Banning stadiums at home, Iran women go to World Cup

Banning stadiums at home, Iran women go to World Cup

DOHA, Qatar (AP) — For Maryam, 27, a ticket to the World Cup was a precious gift. A sports fan, she traveled from Tehran to Qatar for the World Cup to watch Iran’s first match against England on Monday, her first live soccer match.

In Iran, women are prohibited from participating in men’s competitions.

“I have never participated in a football match in my life, so I have to take advantage of this opportunity.” Maryam, who participated in the pageant like other Iranian women, declined to give her last name for fear of government reprisals.

Iran is competing in the World Cup as a major women’s protest movement swept through the country. According to human rights activists in Iran, security forces violently suppressed the protests, killing at least 419 people.

The unrest was caused by the killing of 22-year-old Mahsa Amini in the custody of the country’s moral police on September 16. It first focused on the state-mandated hijab, or hijab, for women, but has since become one of the most serious threats since the tumultuous years following the establishment of the Islamic Republic.

“A major achievement for the protesters would be to have the choice to wear the hijab,” Maryam said. Her brown hair fell over her shoulders and ran long behind her. “But after this, women will march for their rights in the stadiums.”

In an effort to limit large gatherings, Iran has closed all soccer matches to the public since the protests began. The reason for officials’ fears was revealed when fans filtered into Doha’s Khalifa International Stadium on Monday. Many Iranian fans wore T-shirts or signs printed with the uprising’s mantra – “Women, Life, Freedom.” Others wore T-shirts bearing the names of female protesters who have been killed by Iranian security forces in recent weeks.

The World Cup in Qatar, just a short flight across the Persian Gulf from Iran, has emerged as a focal point for Iran’s political mobilization. Demonstrators even called on FIFA to ban Iran from the competition due to restrictions on women in football stadiums and the government’s crackdown.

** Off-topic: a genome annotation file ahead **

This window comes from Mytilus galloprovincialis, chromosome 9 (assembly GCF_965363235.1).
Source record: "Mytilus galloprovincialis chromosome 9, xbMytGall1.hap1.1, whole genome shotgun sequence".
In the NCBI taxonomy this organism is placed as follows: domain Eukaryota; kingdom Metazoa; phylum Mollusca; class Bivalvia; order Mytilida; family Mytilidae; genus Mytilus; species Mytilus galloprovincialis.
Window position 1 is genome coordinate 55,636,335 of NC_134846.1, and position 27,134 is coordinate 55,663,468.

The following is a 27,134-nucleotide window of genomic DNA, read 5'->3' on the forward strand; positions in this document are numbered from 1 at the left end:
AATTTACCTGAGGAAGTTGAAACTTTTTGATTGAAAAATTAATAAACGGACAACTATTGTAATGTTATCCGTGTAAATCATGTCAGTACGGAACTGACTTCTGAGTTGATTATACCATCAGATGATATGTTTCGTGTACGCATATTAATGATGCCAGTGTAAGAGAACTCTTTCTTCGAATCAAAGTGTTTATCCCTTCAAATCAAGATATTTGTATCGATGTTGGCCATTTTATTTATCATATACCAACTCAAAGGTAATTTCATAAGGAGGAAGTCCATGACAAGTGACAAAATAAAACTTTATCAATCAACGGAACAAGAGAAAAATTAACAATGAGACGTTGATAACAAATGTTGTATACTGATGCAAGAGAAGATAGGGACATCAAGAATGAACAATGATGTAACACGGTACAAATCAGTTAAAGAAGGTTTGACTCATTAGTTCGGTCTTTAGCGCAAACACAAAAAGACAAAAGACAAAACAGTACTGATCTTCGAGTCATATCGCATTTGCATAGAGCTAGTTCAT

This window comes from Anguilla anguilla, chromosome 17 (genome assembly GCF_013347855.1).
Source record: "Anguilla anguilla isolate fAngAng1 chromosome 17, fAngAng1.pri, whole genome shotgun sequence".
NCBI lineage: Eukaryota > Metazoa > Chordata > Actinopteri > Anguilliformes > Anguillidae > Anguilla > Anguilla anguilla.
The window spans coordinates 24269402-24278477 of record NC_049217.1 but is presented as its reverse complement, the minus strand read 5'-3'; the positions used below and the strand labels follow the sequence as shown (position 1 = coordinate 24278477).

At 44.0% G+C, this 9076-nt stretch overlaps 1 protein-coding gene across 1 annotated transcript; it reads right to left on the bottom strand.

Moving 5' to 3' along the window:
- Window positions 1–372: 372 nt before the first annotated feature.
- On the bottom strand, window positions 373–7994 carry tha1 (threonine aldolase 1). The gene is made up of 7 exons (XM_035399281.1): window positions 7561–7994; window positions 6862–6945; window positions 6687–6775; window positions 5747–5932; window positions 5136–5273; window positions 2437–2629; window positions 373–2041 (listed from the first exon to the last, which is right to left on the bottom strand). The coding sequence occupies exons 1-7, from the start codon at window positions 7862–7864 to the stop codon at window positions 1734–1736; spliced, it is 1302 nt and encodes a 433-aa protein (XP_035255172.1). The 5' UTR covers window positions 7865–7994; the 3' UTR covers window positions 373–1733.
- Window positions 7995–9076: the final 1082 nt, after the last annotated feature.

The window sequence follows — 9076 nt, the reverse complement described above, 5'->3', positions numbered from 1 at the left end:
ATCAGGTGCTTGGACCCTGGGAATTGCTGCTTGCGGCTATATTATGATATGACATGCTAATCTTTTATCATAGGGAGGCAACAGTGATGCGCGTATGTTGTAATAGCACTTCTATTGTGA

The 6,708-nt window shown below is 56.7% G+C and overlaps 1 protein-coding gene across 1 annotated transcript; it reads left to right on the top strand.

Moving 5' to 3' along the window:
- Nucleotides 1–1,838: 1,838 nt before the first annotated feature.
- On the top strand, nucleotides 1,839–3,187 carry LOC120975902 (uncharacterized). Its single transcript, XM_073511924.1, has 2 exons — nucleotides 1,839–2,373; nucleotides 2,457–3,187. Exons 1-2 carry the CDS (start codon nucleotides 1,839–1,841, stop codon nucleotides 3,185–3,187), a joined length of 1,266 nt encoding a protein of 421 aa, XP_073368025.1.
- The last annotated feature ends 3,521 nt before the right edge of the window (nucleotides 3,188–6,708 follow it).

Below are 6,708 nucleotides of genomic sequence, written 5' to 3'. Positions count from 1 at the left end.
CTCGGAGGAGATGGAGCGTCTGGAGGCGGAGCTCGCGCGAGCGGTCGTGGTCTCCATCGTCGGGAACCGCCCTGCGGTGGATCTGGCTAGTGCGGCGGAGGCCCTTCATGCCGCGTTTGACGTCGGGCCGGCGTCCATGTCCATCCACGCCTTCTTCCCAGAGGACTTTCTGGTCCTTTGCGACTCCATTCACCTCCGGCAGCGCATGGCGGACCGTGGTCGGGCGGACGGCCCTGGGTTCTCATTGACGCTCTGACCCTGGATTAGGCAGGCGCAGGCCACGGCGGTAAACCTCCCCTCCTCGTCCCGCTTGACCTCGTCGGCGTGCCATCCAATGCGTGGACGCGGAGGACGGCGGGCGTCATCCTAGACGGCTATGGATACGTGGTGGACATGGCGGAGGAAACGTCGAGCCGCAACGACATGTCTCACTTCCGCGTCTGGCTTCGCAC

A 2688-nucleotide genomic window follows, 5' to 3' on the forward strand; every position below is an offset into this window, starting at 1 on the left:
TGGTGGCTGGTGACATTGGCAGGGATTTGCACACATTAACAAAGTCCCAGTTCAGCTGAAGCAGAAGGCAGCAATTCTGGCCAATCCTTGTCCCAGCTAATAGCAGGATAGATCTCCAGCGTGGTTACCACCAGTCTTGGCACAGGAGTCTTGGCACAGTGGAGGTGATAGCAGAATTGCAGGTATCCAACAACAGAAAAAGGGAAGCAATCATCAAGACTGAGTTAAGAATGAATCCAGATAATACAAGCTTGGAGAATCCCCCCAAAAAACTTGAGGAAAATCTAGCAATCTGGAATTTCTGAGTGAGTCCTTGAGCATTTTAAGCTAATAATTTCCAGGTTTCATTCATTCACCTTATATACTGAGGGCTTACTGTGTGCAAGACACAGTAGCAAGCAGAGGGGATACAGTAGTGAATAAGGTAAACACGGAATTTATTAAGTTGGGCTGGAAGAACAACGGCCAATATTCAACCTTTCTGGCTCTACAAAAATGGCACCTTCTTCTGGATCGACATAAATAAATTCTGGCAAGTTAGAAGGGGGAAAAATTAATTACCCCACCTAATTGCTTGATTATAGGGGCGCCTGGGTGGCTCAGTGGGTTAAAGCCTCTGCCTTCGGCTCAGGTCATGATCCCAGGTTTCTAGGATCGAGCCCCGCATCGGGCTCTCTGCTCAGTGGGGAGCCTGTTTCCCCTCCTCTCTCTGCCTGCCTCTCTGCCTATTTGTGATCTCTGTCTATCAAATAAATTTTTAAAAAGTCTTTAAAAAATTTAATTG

The question of whether to root for the national team has divided Iranians as the team becomes embroiled in the country’s fiery politics. Many now see supporting the Iranian team as a betrayal of the young men and women who have risked their lives on the streets.

“The protest movement has overshadowed football,” said Kamran, a linguistics professor who lives in the northern province of Mazandaran. “I want Iran to lose these three games.”

Anusha, 17, whose high school in Tehran was destroyed by the protests, said the unrest of the past few weeks had changed everything for her.

“A few months ago I said that of course I want Iran to win against England and America,” she said. “Now, that’s weird. I don’t really care.”

Others insist that the national team, which includes players who have spoken out in solidarity with the protests on social media, is representative of the country’s people and not its ruling Shia clerics. The team’s star forward, Sardar Azmoun, has called out the protests online. Two former football stars have even been arrested for supporting the movement.

“At the end of the day, I want the players to fulfill their dreams,” Maryam said. “It’s not their fault our society is so polarized.”

The Iranian government, for its part, has tried to persuade people to support their team against Iran’s traditional enemies. Iran play the United States on November 29 – a controversial match that was last played at the 1998 World Cup in France.

Observers note that the players are likely to face pressure from the government not to give in to the protests. Iran’s President Ebrahim Raisi asked his government to prepare for possible problems. Iran International, a Saudi-funded Persian news channel that covers Iran’s opposition extensively, reported that Qatari authorities had barred its journalists from the World Cup under pressure from Iran.

Iran’s athletes have been heavily researched so far. When Iranian climber Elnaz Rikabi competed in South Korea without wearing her country’s mandatory hijab, she became a beacon for the protest movement.

“We are waiting for them to show us that they support the people in Iran,” said a 30-year-old Iranian fan based in Ottawa, Canada, about the national team. “Some kind of sign, any way they can.”

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